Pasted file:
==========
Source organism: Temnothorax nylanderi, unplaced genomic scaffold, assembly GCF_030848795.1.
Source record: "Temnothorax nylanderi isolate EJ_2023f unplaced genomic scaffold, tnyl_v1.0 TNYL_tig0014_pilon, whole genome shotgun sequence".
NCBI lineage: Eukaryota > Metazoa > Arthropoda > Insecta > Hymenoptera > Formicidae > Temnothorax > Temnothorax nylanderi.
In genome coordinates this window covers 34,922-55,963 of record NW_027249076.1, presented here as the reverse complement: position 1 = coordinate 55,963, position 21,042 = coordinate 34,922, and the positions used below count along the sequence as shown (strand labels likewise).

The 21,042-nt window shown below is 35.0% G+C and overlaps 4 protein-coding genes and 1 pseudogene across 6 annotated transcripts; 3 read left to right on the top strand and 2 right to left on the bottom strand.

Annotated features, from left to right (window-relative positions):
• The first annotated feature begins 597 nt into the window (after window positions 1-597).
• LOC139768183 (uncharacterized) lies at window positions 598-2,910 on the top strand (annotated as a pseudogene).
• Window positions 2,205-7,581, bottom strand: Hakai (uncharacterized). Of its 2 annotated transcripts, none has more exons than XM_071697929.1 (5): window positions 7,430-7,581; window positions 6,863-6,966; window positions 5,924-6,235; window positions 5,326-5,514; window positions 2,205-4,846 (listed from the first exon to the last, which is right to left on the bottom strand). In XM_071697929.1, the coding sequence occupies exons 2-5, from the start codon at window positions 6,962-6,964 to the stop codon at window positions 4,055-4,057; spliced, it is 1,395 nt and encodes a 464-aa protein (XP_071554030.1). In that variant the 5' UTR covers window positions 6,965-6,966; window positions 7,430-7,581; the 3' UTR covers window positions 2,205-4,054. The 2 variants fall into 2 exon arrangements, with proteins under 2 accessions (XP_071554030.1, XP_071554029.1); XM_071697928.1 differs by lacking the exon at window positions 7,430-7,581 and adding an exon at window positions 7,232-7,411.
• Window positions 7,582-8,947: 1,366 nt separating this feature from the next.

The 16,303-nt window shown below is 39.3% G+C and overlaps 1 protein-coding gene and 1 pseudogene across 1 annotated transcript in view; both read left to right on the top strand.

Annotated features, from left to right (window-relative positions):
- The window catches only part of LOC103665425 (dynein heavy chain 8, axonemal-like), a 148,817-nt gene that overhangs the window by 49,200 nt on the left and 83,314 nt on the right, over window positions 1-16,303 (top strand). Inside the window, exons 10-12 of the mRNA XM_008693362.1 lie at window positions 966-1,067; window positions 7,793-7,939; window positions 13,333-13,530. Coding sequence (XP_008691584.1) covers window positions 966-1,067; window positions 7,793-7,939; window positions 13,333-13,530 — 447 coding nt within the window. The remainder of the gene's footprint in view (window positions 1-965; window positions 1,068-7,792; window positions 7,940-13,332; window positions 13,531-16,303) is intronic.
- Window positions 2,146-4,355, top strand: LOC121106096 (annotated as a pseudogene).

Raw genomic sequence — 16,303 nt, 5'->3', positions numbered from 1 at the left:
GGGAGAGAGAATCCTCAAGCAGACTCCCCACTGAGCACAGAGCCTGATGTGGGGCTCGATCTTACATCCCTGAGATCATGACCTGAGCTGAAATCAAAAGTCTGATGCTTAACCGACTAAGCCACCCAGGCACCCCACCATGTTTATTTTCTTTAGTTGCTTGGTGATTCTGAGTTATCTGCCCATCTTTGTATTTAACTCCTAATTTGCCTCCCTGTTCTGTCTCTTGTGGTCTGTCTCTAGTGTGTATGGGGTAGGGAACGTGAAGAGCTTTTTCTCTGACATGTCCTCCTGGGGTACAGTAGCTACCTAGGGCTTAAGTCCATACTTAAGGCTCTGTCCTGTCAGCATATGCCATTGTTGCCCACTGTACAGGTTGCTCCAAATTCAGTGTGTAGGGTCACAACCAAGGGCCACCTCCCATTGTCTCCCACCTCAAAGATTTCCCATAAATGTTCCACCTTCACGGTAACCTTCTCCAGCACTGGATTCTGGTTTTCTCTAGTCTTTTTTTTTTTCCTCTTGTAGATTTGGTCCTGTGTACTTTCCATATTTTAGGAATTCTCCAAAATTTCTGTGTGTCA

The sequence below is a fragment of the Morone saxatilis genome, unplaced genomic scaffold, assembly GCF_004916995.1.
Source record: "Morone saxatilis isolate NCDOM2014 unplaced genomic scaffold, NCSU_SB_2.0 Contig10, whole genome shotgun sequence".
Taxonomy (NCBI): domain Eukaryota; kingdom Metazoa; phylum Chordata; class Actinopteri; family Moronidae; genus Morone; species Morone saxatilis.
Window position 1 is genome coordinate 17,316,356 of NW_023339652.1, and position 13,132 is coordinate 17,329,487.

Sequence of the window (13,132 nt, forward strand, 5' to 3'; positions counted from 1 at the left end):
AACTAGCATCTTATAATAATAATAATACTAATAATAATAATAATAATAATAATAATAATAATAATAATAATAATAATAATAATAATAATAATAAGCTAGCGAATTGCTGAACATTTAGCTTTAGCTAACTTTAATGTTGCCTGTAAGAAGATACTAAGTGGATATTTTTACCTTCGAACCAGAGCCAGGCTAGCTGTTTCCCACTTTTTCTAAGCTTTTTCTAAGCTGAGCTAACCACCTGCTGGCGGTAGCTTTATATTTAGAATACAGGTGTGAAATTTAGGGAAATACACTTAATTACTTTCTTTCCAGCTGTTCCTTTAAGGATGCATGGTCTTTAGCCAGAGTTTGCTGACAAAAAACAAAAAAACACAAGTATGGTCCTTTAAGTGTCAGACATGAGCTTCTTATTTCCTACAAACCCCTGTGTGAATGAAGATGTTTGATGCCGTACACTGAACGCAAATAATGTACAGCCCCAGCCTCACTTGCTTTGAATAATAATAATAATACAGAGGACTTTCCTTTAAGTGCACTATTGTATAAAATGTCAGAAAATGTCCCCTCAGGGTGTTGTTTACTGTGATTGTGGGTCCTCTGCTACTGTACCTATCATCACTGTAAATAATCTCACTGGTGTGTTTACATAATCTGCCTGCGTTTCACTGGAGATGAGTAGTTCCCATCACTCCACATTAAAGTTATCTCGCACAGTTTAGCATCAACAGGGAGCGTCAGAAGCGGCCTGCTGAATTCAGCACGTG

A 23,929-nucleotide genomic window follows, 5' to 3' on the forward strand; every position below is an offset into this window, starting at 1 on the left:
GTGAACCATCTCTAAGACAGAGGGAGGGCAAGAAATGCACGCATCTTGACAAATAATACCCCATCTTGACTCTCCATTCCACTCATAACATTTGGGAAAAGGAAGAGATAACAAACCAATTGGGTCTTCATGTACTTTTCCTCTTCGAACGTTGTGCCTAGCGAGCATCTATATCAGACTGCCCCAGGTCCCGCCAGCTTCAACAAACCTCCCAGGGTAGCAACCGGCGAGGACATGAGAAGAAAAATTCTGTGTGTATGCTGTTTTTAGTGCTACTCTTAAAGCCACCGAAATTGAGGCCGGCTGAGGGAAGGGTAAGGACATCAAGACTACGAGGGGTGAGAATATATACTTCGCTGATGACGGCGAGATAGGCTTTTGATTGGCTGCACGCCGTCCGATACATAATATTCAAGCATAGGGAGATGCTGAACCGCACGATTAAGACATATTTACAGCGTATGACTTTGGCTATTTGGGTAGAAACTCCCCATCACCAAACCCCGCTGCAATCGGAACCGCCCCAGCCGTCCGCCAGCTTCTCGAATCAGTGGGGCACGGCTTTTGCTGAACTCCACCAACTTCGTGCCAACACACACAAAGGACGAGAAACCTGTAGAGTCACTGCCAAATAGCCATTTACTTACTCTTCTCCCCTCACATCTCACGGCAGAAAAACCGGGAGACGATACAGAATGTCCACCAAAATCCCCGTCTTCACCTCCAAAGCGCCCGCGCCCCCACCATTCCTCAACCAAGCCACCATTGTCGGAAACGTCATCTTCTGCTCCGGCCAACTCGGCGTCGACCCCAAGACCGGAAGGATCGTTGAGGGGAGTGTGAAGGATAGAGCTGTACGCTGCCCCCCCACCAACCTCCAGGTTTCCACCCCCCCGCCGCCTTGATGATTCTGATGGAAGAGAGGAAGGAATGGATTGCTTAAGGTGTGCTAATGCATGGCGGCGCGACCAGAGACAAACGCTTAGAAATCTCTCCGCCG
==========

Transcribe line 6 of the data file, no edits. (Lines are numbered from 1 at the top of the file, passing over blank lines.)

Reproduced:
Annotated features, from left to right (window-relative positions):